My Word: The winning game

Along with the Biden visit, another festive event is causing traffic congestion in Jerusalem this week – the 21st Maccabiah.

 FIREWORKS ARE seen at the opening ceremony of the 20th Maccabiah Games in Jerusalem in July 2017. (photo credit: YONATAN SINDEL/FLASH90)
FIREWORKS ARE seen at the opening ceremony of the 20th Maccabiah Games in Jerusalem in July 2017.
(photo credit: YONATAN SINDEL/FLASH90)

The threat of traffic jams in Jerusalem during the visit of US President Joe Biden this week took me down memory lane. I’m celebrating the 43rd anniversary of my arrival in Israel and both the country and I have come a long way since I stepped off the plane and kissed the tarmac (aware of how kitschy it seemed but also acutely conscious of the fact that it was now or never.) 

In 1979, there were fewer roads, far fewer cars, a smaller population and an atmosphere far from the modern, thriving hi-tech nation that thrives here today.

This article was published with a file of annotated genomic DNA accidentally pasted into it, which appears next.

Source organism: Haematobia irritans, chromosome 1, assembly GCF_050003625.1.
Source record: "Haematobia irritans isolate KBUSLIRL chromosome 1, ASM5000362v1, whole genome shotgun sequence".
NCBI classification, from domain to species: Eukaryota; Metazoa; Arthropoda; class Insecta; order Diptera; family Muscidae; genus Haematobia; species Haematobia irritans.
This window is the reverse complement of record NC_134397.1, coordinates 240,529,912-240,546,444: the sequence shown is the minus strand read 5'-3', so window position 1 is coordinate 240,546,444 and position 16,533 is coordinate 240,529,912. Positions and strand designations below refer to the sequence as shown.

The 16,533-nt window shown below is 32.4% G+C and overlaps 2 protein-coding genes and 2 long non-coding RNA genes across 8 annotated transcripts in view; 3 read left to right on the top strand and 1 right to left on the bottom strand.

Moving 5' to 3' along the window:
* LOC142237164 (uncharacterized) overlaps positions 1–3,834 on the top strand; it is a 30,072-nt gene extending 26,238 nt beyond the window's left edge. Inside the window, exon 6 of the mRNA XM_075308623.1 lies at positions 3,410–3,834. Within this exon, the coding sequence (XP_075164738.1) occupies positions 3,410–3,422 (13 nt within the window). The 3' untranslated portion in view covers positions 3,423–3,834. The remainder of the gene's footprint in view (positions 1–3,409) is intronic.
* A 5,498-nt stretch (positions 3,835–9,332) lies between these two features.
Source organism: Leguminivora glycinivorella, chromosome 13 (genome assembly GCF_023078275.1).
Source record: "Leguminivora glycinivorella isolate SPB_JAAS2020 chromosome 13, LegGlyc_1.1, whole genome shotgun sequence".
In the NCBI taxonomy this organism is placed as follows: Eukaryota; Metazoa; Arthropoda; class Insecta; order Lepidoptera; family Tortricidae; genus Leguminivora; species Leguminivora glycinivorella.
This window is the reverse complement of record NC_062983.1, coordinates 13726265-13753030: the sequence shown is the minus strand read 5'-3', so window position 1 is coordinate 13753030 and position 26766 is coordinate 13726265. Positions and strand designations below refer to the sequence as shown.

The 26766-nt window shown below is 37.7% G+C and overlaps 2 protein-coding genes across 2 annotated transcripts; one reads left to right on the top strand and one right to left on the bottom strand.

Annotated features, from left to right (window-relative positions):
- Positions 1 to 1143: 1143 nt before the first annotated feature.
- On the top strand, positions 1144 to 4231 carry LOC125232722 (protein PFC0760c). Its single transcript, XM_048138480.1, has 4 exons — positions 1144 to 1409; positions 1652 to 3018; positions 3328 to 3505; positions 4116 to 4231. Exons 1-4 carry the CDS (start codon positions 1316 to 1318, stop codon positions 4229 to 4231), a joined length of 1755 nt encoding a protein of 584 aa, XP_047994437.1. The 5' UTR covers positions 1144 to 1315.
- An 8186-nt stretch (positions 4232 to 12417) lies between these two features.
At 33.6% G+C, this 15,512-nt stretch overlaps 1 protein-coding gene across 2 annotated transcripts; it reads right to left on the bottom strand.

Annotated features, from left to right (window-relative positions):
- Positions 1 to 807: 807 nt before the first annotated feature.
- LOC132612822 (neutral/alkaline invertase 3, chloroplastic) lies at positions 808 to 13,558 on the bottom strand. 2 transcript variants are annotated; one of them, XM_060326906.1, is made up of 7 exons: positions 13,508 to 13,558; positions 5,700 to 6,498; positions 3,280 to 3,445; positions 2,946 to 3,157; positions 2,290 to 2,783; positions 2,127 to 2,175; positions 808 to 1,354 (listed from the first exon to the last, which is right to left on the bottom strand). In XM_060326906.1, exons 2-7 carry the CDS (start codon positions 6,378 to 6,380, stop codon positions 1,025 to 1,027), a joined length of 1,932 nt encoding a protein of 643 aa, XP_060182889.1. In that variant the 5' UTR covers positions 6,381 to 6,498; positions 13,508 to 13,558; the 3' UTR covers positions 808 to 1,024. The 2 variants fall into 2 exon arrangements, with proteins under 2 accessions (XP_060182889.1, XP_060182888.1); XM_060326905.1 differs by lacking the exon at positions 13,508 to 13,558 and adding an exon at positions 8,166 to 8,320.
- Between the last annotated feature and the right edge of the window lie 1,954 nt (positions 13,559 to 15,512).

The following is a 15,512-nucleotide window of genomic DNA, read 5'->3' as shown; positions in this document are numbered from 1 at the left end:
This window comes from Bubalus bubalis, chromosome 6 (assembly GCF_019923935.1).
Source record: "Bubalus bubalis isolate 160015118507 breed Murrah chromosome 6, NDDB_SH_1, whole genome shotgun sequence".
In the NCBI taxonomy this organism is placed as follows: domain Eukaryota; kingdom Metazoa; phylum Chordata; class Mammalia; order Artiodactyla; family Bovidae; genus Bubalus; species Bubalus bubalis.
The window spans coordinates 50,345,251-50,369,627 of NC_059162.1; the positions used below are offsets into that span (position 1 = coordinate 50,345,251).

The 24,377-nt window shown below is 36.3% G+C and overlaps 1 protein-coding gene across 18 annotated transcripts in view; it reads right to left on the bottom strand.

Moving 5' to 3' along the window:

Most of the air defense systems on display for the president at Ben-Gurion International Airport this week were in the realm of science fiction four decades ago. I often look back in wonder at how I managed with poor Hebrew and not even a home phone, let alone a smartphone with apps to help figure out transport options and keep in touch.

It sometimes feels like I’ve been sucked into a time tunnel and the older I get, the faster I slide through the time chute.

I arrived in 1979 as Gali Atari and Milk & Honey brought Israel its second consecutive Eurovision Song Contest win. “Hallelujah” could have been my theme song. Not that it was all roses. A poster on the wall of the Jewish Agency office in London where details of my family’s aliyah were discussed starkly warned: “We never promised you a rose garden.” No kidding. Far from finding the Garden of Eden, we were pick-pocketed at the airport and locked out of the absorption center because the emissary who had made no commitments regarding our future happiness had neglected to tell anyone we would be arriving.

Gali Atari and Milk and Honey, Israel's second-ever Eurovision winner, perform in Jerusalem in 1979 (credit: SCREENSHOT/KAN)Gali Atari and Milk and Honey, Israel's second-ever Eurovision winner, perform in Jerusalem in 1979 (credit: SCREENSHOT/KAN)